Create an Equipment Inventory Database : A Step by Step Guide

Keeping track of equipment inventory can be tedious and hard if you don't know where to begin. We're created a step by step guide on how to create an equipment inventory list that will help you gain full control of your equipment.

In this article:

You probably know the feeling; You're in urgent need of this particular piece of equipment you know your business owns, but it is not located where it is supposed to. 

You start calling around to figure out if one of your co-workers know where it is, and perhaps you are in luck because someone knows where it is. Or you might as well end up where you started, without that crucial asset you need to do your job.

Keeping track of all the equipment inventory your business owns can be challenging without some kind of list is challenging, and it doesn't take long before you loose track of what you have, who is currently in charge of it, where it is etc.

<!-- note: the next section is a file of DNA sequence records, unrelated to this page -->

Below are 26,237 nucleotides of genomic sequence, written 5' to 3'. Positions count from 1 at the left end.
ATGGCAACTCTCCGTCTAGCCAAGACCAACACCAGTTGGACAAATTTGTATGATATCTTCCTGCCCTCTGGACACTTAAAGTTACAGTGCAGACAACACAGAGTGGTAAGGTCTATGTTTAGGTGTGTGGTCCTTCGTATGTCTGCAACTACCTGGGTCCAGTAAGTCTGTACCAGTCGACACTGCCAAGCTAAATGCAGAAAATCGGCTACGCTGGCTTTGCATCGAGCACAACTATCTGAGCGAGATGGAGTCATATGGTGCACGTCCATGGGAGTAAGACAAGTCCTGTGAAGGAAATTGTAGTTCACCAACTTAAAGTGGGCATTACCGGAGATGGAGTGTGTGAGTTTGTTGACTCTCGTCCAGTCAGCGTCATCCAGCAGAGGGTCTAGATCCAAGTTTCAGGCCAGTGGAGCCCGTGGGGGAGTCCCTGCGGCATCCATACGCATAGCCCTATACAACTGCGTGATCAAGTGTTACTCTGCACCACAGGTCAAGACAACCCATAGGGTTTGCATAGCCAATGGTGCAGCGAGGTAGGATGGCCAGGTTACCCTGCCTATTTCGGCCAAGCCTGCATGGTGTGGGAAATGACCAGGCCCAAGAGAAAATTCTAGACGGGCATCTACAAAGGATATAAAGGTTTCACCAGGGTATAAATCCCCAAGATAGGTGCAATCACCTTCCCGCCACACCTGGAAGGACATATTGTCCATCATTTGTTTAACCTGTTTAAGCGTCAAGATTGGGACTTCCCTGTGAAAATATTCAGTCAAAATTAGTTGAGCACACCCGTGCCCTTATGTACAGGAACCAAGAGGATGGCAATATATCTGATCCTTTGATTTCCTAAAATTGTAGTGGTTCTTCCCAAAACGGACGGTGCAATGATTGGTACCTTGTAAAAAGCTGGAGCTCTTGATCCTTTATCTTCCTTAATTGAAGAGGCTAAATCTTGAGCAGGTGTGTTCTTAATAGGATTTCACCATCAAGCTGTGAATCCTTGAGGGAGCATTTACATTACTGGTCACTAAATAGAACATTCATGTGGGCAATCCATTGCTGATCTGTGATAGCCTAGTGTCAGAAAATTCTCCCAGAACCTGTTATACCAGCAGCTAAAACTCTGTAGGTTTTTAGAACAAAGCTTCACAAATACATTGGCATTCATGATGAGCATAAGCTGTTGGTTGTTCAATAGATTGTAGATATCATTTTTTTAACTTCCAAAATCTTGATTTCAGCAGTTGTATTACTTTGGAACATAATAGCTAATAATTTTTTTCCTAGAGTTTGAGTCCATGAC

Just think about the equipment each of your employees uses, like laptops and cellphones. If you don't have some kind of list of the equipment with information on usage, you will most likely loose track of it, and end up spending money buying redundant equipment.

What's information should an equipment inventory list contain?

An equipment inventory list should contain essential information to accurately identify, track, and manage each piece of equipment. 

While the specific details may vary depending on the organization's needs and industry, the following are commonly included in an equipment inventory:

  1. Item Name/Description: A clear and concise description or name of the equipment to easily identify it.

  2. Serial Number/Asset Tag: A unique identifier assigned to each piece of equipment for tracking purposes. This could be a serial number provided by the manufacturer or an asset tag generated by the organization.

  3. Acquisition Date: The date when the equipment was acquired or put into service.

  4. Location: The physical location where the equipment is currently located, whether it's a specific room, department, or facility.